Carpenter-Dodge School Bus, 1939

This bus carried rural children to the Martinsburg, Indiana school in the 1940s. Busing enabled children to attend consolidated schools, which were larger than one-room schools and had better curricula, teachers, and facilities. All-steel school buses like this one were safer than earlier school buses, which had wooden bodies. The paint color, double deep orange, was common at the time, but yellow later became the standard color for school buses. This body was built by Carpenter Body Works of Mitchell, Indiana in 1936 and later was attached to a 1939 Dodge chassis.
date made
ca 1936-1939
used date
Carpenter Body Works, Inc.
Dodge Manufacturing Company
Associated Place
United States: Indiana
overall: 8 11/16 ft x 7 15/16 ft x 22 11/16 ft; 2.6414 m x 2.4128 m x 6.9086 m
ID Number
accession number
catalog number
Credit Line
Donated by Carpenter Body Works, Inc.
See more items in
Work and Industry: Transportation, Road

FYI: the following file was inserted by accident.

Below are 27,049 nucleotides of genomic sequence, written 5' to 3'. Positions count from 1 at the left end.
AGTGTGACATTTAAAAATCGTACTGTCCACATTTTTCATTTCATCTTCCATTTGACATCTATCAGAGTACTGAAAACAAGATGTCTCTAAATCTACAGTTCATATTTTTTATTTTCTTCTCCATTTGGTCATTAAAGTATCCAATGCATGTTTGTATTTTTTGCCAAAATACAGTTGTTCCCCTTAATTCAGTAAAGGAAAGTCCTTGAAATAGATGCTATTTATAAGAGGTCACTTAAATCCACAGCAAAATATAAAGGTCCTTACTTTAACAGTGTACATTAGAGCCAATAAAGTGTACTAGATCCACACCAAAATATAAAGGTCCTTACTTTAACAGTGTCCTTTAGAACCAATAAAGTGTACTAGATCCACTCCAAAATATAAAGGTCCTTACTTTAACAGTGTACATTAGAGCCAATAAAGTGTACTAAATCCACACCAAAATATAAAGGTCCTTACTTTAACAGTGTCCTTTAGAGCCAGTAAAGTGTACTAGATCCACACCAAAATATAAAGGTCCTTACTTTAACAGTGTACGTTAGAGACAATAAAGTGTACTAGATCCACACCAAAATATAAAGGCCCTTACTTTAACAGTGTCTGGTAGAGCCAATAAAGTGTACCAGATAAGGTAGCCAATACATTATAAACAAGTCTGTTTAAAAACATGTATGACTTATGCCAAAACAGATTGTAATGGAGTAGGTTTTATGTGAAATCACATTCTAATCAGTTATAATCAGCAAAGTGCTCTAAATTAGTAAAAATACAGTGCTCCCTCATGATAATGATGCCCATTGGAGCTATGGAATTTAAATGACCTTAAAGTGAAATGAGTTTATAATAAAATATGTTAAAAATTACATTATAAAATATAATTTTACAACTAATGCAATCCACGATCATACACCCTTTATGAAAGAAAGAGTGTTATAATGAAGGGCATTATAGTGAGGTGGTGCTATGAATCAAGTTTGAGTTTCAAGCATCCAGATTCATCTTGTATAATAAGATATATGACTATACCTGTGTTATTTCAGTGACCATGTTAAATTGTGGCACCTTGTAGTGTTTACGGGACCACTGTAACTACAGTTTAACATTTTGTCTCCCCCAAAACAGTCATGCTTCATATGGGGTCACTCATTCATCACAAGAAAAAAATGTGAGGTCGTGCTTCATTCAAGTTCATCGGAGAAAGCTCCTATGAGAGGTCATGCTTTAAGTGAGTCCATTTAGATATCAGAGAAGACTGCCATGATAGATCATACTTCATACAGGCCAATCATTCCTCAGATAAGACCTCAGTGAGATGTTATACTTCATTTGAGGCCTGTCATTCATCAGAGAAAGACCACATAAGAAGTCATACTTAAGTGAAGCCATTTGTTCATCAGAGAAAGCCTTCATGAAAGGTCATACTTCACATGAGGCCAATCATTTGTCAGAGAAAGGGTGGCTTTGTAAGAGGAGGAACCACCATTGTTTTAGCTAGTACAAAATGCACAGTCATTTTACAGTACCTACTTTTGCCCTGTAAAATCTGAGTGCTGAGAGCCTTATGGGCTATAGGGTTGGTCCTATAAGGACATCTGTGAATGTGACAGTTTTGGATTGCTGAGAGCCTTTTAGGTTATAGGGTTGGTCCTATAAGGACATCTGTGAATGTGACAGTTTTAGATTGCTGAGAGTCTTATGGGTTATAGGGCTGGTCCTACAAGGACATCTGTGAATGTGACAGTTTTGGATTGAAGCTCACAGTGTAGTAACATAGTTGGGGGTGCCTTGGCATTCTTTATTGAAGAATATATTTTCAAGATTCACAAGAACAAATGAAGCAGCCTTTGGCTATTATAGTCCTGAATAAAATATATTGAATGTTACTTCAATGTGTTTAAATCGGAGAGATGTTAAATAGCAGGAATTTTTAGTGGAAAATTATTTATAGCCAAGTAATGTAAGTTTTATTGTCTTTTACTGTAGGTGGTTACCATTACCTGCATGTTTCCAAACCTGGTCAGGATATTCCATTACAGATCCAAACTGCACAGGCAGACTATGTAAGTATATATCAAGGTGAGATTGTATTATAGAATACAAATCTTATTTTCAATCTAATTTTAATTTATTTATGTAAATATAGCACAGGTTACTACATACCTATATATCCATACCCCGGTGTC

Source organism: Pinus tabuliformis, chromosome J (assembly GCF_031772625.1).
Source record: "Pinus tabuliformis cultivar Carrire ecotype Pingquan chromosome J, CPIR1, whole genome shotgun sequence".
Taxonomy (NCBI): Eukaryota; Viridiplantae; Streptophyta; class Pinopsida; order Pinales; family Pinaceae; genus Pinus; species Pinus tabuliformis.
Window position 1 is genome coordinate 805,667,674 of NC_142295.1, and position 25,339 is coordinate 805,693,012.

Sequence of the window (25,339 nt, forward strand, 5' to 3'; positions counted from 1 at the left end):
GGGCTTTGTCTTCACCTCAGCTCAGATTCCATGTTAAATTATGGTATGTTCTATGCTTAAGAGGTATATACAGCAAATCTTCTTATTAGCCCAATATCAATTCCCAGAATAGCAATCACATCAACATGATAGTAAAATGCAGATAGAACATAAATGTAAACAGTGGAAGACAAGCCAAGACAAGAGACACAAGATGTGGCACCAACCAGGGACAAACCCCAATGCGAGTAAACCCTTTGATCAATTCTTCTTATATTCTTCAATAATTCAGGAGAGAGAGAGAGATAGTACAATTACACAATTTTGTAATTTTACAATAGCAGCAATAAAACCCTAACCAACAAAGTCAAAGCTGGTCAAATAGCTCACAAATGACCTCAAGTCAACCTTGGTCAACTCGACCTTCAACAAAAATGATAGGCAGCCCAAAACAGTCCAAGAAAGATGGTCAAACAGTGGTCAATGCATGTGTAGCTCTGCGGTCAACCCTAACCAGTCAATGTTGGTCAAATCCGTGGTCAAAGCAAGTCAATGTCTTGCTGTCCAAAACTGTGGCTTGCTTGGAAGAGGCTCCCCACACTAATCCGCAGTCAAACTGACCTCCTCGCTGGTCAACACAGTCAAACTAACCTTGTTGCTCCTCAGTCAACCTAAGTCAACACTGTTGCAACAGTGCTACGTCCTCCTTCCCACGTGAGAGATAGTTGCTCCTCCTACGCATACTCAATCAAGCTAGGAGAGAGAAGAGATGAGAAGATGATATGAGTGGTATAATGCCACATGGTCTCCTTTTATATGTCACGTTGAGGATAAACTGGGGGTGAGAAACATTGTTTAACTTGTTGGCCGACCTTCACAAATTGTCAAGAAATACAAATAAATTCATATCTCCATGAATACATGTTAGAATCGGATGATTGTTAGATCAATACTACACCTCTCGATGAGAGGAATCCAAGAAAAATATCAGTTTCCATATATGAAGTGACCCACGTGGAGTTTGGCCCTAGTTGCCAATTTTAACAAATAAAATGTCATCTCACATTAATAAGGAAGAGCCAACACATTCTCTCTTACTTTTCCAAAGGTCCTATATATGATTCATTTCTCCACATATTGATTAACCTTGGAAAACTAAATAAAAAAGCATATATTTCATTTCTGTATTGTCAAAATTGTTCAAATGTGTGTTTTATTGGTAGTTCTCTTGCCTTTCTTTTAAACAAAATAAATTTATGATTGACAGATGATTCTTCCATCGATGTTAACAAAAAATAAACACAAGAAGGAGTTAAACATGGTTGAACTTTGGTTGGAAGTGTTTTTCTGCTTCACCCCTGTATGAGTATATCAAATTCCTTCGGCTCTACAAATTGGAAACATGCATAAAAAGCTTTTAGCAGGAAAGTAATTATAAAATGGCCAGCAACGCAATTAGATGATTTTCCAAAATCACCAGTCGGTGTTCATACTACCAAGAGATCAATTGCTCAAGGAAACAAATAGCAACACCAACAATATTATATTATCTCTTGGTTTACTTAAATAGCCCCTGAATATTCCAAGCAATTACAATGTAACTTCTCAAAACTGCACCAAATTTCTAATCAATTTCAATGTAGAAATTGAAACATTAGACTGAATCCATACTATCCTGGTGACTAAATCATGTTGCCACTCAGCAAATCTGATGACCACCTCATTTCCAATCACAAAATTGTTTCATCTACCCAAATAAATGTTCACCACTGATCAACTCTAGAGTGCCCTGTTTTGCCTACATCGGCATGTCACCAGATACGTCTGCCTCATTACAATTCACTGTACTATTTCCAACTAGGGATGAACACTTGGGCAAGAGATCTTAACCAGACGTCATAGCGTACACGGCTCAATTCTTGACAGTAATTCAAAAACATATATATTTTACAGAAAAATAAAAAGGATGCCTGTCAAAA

Road Transportation
America on the Move
Exhibition Location
National Museum of American History
Data Source
National Museum of American History


"My family lived on Dutch Creek near Martinsburg. It is very likely my father, aunts, and uncles road this bus. We lived in Palmyra Indiana just a few miles from Martinsburg. This bus, when replaced, was used by a local gentleman to deliver and sell groceries to local farmers. It sat idle in the side yard of a house less than two blocks from where we lived. We played around it but paid no attention to it. One day it was just gone. Glad you found it, now we know what happened to it!"
This is a great picture with a great history behind it. I always appreciate learning and finding out more about how things were used to be.

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